Perhaps most confounding of all is: once you’ve bought a video like Charlie bit my finger for an exorbitant amount of money, what do you do with it? Do you just tell people at parties that you own a piece of internet history? Do you sell it to someone else with the hopes of making a profit? I would ask if you would put it behind a paywall, but who on earth would pay money to see a video that probably thousands of people have downloaded copies of? Do you invite people over to your house for viewing parties?!

Charlie bit my finger, if it were owned by only one person, it would lose almost all of its meaning. People wouldn’t remember or talk about it. But when it’s available publicly, it will still be fondly remembered and rewatched. Unlike Once Upon a Time in Shaolin, I think that if they had made it exclusive, it would actually be less valuable. In that case, it’s no longer YouTube lore, it’s just some yahoo’s home movie.

The issue with pieces of art that are deliberately made exclusive in a medium where exclusivity is not the norm – as we’ve seen with Once Upon a Time in Shaolin and as we almost saw with Charlie bit my finger – is that making these pieces of art exclusive gatekeeps them from many people who might have otherwise enjoyed them. The internet has made things like music and filmmaking more accessible in a way that is, in the simplest sense of the word, democratic.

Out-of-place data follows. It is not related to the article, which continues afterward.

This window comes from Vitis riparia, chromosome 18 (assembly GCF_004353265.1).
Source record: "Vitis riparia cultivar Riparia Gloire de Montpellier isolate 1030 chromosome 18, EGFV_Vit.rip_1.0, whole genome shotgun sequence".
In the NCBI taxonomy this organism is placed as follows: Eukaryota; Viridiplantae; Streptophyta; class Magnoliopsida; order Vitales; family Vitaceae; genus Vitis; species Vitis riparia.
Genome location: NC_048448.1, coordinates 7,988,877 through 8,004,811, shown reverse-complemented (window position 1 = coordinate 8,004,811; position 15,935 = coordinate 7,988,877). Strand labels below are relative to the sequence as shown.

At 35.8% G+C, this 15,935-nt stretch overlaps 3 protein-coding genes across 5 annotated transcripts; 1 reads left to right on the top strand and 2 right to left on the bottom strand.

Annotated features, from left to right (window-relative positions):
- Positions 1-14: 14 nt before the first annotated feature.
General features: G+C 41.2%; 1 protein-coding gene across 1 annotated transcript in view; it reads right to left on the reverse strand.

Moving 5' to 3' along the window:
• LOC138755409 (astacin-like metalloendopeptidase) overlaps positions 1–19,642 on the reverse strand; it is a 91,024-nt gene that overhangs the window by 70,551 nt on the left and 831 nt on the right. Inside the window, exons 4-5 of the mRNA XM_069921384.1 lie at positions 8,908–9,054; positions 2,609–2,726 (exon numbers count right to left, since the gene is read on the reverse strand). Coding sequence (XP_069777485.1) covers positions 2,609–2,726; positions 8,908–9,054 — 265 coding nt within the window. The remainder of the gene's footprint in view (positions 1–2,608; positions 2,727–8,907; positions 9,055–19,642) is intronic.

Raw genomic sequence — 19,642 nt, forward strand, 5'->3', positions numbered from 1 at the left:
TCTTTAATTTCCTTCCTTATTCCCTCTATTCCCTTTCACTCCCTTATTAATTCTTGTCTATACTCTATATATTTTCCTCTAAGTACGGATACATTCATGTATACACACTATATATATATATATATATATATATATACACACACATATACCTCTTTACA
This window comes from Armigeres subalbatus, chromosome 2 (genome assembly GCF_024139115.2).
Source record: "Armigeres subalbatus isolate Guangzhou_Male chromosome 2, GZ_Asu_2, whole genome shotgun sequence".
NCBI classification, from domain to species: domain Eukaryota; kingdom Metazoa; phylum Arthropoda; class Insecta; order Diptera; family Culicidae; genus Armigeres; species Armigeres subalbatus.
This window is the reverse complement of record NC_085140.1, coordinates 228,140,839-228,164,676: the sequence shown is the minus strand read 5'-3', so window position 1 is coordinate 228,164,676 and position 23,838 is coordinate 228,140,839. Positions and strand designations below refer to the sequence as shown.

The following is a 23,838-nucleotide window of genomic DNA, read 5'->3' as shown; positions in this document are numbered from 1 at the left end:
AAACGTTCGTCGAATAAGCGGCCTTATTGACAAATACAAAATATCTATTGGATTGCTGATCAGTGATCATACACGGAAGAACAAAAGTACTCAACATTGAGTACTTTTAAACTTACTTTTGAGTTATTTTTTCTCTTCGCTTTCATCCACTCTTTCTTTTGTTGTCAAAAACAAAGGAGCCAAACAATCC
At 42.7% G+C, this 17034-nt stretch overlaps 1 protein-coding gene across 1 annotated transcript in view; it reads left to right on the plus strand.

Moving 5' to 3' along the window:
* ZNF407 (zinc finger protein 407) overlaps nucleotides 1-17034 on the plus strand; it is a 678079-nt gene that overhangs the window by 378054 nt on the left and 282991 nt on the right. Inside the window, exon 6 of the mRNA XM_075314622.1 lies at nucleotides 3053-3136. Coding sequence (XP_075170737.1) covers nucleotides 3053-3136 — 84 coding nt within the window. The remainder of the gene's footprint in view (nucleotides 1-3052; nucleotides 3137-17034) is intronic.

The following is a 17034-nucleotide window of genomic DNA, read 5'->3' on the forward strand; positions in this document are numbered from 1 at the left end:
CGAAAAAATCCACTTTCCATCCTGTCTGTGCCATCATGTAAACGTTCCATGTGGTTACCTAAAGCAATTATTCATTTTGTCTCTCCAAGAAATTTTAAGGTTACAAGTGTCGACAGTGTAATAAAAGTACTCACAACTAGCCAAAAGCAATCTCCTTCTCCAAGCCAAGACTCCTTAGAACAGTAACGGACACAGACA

NFTs put a price on pieces of internet history, something that was wonderfully accessible for many years, and puts it in the hands of someone who can just casually drop six digits or a million dollars on someone else’s home movie, or two million dollars on a Wu-Tang clan album.

People with hundreds of thousands of dollars of disposable income will spend it on JPEGs that carry no tangible meaning, while there are people in my country who live paycheck-to-paycheck, and there are others who starve. I’m not going to sit around and act like every single dollar that I spend is absolutely essential or goes to a good cause, but I hope I’m not as frivolous to spend more than half a million dollars on Nyan Cat.